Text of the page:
“Are we nearly there yet?” I can’t even begin to think how the staff chaperoning school coach trips to France kept their cool over the weekend.
A friend’s son was one of many people stuck at Dover for hours. Once they did make it over the Channel, 10 hours later than planned, teachers were tasked with finding an unscheduled hotel for the night, for 100 children and staff.
And there’s more to come. Since Brexit we have become a “third country” in the eyes of the EU – and that will soon mean that we will need to subscribe to Europe’s new Entry and Exit System (EES) and visa-waiver programme, Etias.
The first phase, EES, will require biometric data to be taken at borders. It has already been delayed until at least the end of this year after many EU states voiced concerns about implementation of the new technology.
There are some stickier pinch-points, such as at the space-constrained ports of Dover, Folkestone and Eurostar’s London St Pancras terminus. At each of these departure points to Europe, travellers must pass through French border control before crossing the Channel.
Once EES and Etias are functioning, drivers will have to get out of their vehicles at ports to complete the new EU checks – a process that might take as long as 10 minutes for four car passengers but exceed 90 minutes for a coach-load of holidaymakers.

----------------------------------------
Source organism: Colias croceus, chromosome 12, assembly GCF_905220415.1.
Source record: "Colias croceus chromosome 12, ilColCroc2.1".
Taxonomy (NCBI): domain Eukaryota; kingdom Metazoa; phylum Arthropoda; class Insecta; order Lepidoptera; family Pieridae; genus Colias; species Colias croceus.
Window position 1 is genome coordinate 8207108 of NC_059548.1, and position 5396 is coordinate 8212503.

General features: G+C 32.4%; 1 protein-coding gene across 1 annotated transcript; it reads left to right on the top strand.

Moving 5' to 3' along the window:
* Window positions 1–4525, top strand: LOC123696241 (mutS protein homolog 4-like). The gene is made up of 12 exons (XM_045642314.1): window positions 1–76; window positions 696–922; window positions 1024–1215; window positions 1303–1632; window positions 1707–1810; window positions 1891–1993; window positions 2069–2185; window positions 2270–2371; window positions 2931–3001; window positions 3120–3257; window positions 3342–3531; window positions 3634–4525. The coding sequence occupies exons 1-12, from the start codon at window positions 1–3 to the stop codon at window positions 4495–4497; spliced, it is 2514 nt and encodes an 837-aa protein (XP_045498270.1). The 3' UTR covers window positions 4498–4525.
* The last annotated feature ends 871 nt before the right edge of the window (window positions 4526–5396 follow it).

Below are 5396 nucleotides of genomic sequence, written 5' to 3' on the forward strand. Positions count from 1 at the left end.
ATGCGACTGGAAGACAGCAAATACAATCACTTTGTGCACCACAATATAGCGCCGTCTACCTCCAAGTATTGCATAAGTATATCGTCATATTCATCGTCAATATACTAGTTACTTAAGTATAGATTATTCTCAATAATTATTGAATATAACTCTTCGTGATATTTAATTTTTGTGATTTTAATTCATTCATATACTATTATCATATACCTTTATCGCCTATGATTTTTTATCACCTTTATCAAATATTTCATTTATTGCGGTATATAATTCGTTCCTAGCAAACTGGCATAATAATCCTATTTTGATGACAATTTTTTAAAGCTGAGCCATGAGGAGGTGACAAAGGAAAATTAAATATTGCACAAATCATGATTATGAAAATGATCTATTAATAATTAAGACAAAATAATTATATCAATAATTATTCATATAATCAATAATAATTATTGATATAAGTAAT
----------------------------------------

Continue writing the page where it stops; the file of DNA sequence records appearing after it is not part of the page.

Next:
The chief executive of the Port of Dover, Doug Bannister, blamed last summer’s gridlock on post-Brexit passport checks and has warned of severe and ongoing disruption when EES and Etias come into operation. The freight trade association, Logistics UK, warns that the new border measures could lead to 17-mile tailbacks at Dover.
Tory MP John Redwood helpfully suggests that we holiday in the UK to avoid border delays. The holiday of last resort is hardly how our tourist board would want to be promoted, but the prospect of sitting in gridlock for hours waiting to head into Europe isn’t exactly the stuff of dreams, either.